Dr. Briles also thanked Dubensky, prosecutors and defense attorneys for upholding the justice system.
Daniel Hernandez and Bjorn Brunvand gave limited comments following the proceedings, saying, "We did the best we could with what we had."
Prosecutors Brian Iten and Suzanne O'Donnell responded via email.
"We are grateful for the hard work of the jury, the investigators, the staff of the State Attorney's Office. Most importantly we are relieved for the Briles family, which has persevered through an unspeakable tragedy."
Surviving victim, family testify
After four days of jury selection and four days of the guilt phase ending in Smith's conviction, the trial moved into the penalty phase.
Witnesses testified Tuesday as the state and defense presented evidence to support the death penalty or life in prison, respectively.
The state called another victim of Smith's to testify Tuesday.
Nicole Mitchell was watching "CSI" and making jewelry in her living room March 14, 2009 in a Sarasota rental home, when she felt a presence.
"When I turned around, I thought my eyes were playing tricks on me," Mitchell testified. "It was extremely quick. The lights went off right away. I was grabbed and I was pushed onto the couch face down. Of course I started screaming. The person grabbed my mouth and asked me to stop screaming and said if I didn't cooperate, he said, 'I have a gun. I will kill you.'"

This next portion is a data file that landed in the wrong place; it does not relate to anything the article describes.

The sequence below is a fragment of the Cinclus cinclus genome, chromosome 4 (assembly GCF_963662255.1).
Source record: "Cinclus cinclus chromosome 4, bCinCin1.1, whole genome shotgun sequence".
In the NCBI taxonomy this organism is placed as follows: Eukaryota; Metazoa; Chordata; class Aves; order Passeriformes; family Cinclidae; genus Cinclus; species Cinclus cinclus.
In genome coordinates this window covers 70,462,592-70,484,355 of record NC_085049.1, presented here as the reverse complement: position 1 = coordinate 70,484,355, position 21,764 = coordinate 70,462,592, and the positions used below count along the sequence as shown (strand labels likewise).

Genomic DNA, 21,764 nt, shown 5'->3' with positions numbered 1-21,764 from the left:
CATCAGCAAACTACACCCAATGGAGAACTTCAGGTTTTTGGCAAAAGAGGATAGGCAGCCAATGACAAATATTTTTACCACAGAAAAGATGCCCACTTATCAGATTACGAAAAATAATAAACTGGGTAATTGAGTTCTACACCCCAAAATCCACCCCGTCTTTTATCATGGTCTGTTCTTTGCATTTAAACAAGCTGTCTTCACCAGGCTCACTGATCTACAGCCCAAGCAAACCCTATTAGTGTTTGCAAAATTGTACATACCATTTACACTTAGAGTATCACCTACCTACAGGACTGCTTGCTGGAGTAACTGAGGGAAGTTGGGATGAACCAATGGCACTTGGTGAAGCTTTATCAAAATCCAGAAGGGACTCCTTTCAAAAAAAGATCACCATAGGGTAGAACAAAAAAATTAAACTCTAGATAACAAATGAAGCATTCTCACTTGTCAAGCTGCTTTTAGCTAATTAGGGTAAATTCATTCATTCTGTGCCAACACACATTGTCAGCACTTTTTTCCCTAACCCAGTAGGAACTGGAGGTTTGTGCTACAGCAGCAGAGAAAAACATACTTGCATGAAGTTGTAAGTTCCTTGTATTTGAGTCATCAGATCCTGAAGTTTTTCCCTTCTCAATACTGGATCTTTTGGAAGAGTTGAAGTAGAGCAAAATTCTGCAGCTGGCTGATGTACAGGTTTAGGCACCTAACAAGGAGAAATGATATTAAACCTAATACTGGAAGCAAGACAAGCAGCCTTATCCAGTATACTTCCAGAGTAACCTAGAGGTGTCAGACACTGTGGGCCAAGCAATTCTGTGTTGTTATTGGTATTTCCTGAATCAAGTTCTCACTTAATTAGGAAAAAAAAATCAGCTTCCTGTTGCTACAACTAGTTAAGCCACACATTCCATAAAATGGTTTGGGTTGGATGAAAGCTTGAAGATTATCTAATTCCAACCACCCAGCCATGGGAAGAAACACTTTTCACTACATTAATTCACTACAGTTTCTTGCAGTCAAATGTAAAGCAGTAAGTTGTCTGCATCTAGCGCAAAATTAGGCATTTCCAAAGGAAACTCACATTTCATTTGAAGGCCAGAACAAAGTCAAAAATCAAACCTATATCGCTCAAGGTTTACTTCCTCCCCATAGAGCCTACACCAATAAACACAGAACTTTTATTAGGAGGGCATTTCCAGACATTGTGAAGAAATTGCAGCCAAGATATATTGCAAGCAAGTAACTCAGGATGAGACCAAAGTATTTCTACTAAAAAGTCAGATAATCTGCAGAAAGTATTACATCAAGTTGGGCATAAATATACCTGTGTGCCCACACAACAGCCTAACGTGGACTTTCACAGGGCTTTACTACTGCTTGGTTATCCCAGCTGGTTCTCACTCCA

Mitchell said Smith led her through the home, threatening her with a gun while looking for valuables.
"I was shaking. I was crying. My heart was beating very fast," Mitchell said, recalling thanking Smith for his kindness. "You don't want to die and you don't want to get hurt, so I was really cooperating."
Mitchell said she was forced back into the living room and told to lie on her stomach. Smith took a television set from the wall and bound her using electrical cords. Mitchell said her wrists were tied behind her back. Smith tied her ankles and connected them to a cord around her neck so "if I moved my legs, I would strangle myself."
Smith ransacked the house, she said. Mitchell was able to free her right arm from the cords and untie the rest of the bonds.